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Imaging we have a signal $x$, which is segmented to 50% overlapped vectors $x_1,x_2,..,x_m$ , and we intent to compute FFT of each segment. Is there anyway that we can reduce computation of FFT of each block. I mean, if FFT of $x_1$ has taken and we know $x_2$ has a 50% overlap with $x_1$, so half of $x_2$, have already went through some FFT process.

  • Is there any method or modification that reuse this information to reduce computations of FFT of each segment based on information of the previous segment?
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    $\begingroup$ Unfortunately a %50 overlap is insufficient for a noticeable performance gain from such a reduction in computation... You may look for sliding DFT, sliding FFT or pruned FFT for similar examples. $\endgroup$ – Fat32 May 31 '17 at 10:56
  • $\begingroup$ @Fat32 , I am developing an idea on this regard, and I feel your point (about insufficiency of 50% overlap) is close to it. How much overlap suffices for a noticeable gain?, how? I'd appreciate if you share your knowledge on that. $\endgroup$ – MimSaad May 31 '17 at 13:30
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    $\begingroup$ this question and its answers might shed some light. $\endgroup$ – Fat32 May 31 '17 at 14:37
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    $\begingroup$ It is what I was looking for, exactly! $\endgroup$ – MimSaad Jun 2 '17 at 15:53
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One method might be to split your length $N$ overlapping FFTs up, so that you compute the $\frac{N}{2}$-point FFT of each block of samples that come in. Then, in order to get the $N$-point FFT that you want, you can combine the last two $\frac{N}{2}$-point results with appropriate twiddle factors.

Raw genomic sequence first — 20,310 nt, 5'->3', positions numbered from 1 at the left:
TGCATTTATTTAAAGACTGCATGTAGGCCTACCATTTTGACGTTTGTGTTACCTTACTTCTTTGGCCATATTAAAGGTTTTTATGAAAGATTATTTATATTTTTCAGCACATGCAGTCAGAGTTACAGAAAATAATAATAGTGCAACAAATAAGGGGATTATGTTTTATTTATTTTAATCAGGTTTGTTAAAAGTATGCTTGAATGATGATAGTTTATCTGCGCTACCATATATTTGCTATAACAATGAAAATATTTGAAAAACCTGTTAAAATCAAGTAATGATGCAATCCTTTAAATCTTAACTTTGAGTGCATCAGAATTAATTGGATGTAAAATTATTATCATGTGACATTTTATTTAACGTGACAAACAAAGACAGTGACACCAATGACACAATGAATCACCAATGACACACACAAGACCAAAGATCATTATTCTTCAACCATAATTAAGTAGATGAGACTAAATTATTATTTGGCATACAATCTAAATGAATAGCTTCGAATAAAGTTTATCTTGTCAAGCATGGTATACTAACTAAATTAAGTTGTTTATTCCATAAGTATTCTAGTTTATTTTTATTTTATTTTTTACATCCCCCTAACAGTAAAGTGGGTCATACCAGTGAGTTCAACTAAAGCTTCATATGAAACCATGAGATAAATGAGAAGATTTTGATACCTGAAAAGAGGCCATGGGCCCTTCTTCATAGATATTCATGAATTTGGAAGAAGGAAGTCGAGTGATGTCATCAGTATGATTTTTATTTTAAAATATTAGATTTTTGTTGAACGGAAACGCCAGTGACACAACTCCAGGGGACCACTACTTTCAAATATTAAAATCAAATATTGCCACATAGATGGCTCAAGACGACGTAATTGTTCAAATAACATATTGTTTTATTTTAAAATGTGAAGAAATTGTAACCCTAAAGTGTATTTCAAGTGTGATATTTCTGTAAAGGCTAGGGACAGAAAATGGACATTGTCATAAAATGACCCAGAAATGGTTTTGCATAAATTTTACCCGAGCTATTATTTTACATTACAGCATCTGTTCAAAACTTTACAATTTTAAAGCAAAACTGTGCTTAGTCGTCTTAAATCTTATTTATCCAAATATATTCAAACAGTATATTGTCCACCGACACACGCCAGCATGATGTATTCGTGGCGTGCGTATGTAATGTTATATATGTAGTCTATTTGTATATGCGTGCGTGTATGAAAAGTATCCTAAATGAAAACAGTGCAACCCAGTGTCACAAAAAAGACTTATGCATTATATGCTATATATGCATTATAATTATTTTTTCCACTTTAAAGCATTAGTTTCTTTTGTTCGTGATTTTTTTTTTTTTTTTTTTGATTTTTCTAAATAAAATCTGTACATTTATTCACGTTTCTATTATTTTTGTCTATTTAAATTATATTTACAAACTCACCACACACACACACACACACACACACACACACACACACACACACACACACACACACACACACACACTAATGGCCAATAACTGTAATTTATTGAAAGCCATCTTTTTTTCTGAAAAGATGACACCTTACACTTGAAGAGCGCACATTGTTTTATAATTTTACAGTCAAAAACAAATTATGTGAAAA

This would technically do what you want, but in most cases (especially on contemporary PC-like platforms with good FFT libraries), it's not going to be appreciably (if at all) faster than just doing the overlapping $N$-point FFTs.

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  • $\begingroup$ Interesting method, I looked out the web for it, thank you. But this recursive FFT computation from smaller FFTs method you've mentioned seem to increases computations overall and I think it is more suitable when memory is limited. However though, I wasn't aware of such a trick, thank you! $\endgroup$ – MimSaad May 30 '17 at 13:42
  • $\begingroup$ It shouldn't require any more computations; in fact, this is why the FFT works. The complexity reduction comes from decomposing one transform into multiple smaller transforms. You would just be doing one of those steps here manually. As I said before, though, it probably won't be any faster for you. $\endgroup$ – Jason R May 30 '17 at 14:56

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